Website Design Best Practices For Manufacturers

Website Design Best Practices For Manufacturers

Website Design Best Practices For Manufacturers

Pretty is as Pretty Does: Great Website Design is More Than Just Beautiful

It sounds like an old line (and it might be) but it’s true. A beautiful website might impress all who gaze upon it, but it’s not bringing you new visitors or leads to look at your manufacturing company’s website. 

We’ve written a lot about why you shouldn’t just waste money on another website redesign, and about what makes a great website, but today, we want to talk about a few website design best practices for manufacturers. 

CTA-Brutally-Honest-Website-Checklist-[button-02]

These best practices focus on what makes for great design, but also, what design elements can make your manufacturing website work for you by drawing in qualified traffic and converting leads. 

If you’re a manufacturer planning a new website or a website redesign, here are a few best practices and key website elements to make sure are included in your new site:

Search Engine Optimization (SEO)

We have written magnum opuses on website SEO for manufacturers, and so have a million other digital marketing experts (see here and Moz, for a complete beginner’s guide to SEO), so we won’t belabor this point. 

We will say that if you want your website to generate leads, you need to implement SEO tactics. Search engine optimization is absolutely necessary if you want to rank well, rank ahead of your competition, or generate digital leads. A couple of web design best practices to keep in mind regarding SEO include:

  • Pick Keywords and Key Topics – Figure out what you want to rank for (we suggest keywords relevant to your company that have a high search volume and low competition) and make sure your website is built out to match those keywords and topics. 
  • Check on Site SpeedIf your site isn’t speedy, people will ditch. Use Google’s PageSpeed Tool to see how you’re doing, and to get recommendations on how you can improve.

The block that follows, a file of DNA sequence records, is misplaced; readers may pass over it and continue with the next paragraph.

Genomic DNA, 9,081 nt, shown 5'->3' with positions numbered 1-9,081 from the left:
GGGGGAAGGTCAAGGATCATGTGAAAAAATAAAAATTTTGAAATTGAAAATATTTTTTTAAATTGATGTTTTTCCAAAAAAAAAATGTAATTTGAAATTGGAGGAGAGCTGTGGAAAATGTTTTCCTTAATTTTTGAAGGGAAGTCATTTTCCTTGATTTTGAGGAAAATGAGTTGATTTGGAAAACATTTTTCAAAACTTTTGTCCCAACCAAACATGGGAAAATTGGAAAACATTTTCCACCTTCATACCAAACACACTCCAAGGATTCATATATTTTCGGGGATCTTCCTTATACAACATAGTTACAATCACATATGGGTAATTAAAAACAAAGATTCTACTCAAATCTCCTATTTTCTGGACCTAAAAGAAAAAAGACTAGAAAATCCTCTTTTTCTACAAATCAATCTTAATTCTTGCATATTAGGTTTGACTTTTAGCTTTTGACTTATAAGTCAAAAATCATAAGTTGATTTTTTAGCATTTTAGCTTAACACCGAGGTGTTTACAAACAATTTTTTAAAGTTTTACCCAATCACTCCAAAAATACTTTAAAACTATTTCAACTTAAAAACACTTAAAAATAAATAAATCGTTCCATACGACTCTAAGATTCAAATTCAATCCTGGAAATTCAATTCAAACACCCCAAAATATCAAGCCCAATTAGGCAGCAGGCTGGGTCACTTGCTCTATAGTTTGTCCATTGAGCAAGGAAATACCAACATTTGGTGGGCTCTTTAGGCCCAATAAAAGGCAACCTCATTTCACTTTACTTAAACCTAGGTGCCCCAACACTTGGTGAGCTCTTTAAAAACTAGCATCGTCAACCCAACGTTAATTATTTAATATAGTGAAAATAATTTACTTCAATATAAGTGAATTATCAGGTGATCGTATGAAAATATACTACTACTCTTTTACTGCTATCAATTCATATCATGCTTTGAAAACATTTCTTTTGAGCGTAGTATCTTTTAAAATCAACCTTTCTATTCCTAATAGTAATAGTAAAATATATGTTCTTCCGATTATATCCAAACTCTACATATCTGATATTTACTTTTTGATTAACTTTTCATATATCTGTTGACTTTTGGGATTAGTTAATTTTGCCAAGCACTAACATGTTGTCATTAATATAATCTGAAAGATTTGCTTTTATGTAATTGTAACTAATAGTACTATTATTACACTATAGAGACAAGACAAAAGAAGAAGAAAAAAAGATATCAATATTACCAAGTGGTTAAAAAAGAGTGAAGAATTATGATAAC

• Eliminate Duplicate ContentThis is a tough one for manufacturers because you tend to have technical content, manufacturer descriptions, and product guides that a ton of people copy and use. Do what you can to make sure that the content on your site is original, and you’ll see better performance. 
  • Pay Attention to Meta Data – Title tags, meta descriptions, image alt text, and other little technical updates can go a long way to improve your search engine performance. If you don’t know what these are, check out this guide to SEO Meta Tags, and get to work!

 

We’re not spending a ton of time here because there’s a lot of info out there about SEO, and also because it’s not strictly a website design best practice. That said, if you want to see eyeballs on your site, it’s worth it to invest in some quality SEO updates. 

Intelligent Design From Your Logo to Landing Pages

What do I mean by intelligent design? 

I mean solid, clear branding, and a design that funnels visitors through the buyer’s journey. 

Wait, design does that?

Yep. We’ve talked about it before in our blog about website design elements that boost conversions

A quality design and intuitive color palette works to draw your customers’ eyes where you want them.

It also solidifies your brand in the mind of your leads — an important characteristic for manufacturers, where you’re typically competing with just a few key brands. If your is the most recognizable, buyers are likely to keep you in mind when they’re ready to make a purchasing decision.